Unlike people with breast cancer or AIDS- people with chronic pain are not well organized and lack social and political capital… There is no social movement to improve the care or rights of people in pain. There is no social movement to establish the right to take opioids as the individual in pain sees fit. The proponents of opioids and mariuana and chronic pain care have not yet convinced the powers that be of their legitimacy and acceptability. That is why yours truly created the American Pain Rights Act in 2010- for i believed and still believe that people in pain need to focus on a rights based approach to solve their problems. Without good organization, without a social movement, without good PR to counter the those in society who refuse to acknowledge the legitimacy of chronic pain and opioids and marijuana- the problem will continue to vex society and add to the suffering of people in pain.

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  3. Colleen Pisaneschi

    You are absolutely right! Thanks for chiming in and know that we are with you as you tackle this healing time. I’m glad you’ve got that good doctor who will help you. My PC told me that the pendulum swings back and forth on these issues, not to worry (easy for him to say) so I hope he’s right. We are inundated with media now and it’s easier to get frightened that it was 10 years ago. Lately, there have been signs of stronger and stronger resistance, better information and less patience from the pain community. We will win. It will take time, but we will get there.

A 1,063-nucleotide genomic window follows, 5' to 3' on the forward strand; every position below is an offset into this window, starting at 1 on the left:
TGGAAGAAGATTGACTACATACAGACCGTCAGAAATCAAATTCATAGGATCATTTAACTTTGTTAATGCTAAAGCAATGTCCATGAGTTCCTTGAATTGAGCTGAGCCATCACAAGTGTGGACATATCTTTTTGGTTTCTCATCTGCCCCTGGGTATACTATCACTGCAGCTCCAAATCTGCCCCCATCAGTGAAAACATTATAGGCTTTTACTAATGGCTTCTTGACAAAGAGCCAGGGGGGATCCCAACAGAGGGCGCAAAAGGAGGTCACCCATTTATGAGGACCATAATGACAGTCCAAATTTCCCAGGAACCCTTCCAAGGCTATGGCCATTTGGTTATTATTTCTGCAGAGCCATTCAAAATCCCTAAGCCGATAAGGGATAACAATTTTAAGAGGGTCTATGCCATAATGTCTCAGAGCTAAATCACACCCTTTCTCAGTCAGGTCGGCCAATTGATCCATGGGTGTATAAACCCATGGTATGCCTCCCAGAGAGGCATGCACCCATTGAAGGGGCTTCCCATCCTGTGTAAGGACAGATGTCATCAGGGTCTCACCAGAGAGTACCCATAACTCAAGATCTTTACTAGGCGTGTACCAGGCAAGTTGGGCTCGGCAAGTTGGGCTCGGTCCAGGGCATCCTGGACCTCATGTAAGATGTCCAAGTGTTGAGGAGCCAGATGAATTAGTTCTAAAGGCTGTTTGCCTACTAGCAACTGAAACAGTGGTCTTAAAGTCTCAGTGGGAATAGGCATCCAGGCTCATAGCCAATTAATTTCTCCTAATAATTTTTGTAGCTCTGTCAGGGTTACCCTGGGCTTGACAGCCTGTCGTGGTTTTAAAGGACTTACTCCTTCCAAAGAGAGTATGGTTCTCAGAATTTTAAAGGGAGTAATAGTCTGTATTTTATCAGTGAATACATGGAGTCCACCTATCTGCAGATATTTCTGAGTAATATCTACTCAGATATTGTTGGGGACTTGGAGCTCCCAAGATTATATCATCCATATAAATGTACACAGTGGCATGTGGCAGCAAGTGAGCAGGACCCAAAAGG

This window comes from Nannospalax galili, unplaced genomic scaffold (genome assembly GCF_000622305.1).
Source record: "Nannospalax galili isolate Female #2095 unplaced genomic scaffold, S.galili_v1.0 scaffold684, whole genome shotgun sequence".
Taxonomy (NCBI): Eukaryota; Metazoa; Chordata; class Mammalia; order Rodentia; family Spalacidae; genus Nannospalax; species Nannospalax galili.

Take good care of yourself, thinking of you

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  4. Jan Groh

    Have you read Validate Your Pain by Davis & Chino yet? Very… (you’ll forgive me)… uhm validating, I must say! And I’m lucky enough to get to see Dr. Chino as my pain psychologist here in Portland. Let me just say he makes up for oodles of invalidating prior practitioners in my life. And no, he doesn’t just agree with everything I say. But… he listens, incredibly well in a discerning and supportive fashion. So grateful. In the book they point out how you literally cannot become addicted to pain meds *if you’re in legitimate pain*. They call what everyone is freaking out about now “pseudo-addiction”. I.e, we’re drug-seeking yes, but it’s legitimate – we need them!

    I personally blame Rush Limbaugh et al for creating the media frenzy and hyper around the other. He gives opiate use a bad name. The rest of us just get to suffer, sigh.

    Anyway, hang in there. You’re fighting the good fight and empowering others to do the same. Rest well.

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  5. Pingback: Pain Patients Should Come First, Not Addiction | EDS Info (Ehlers-Danlos Syndrome)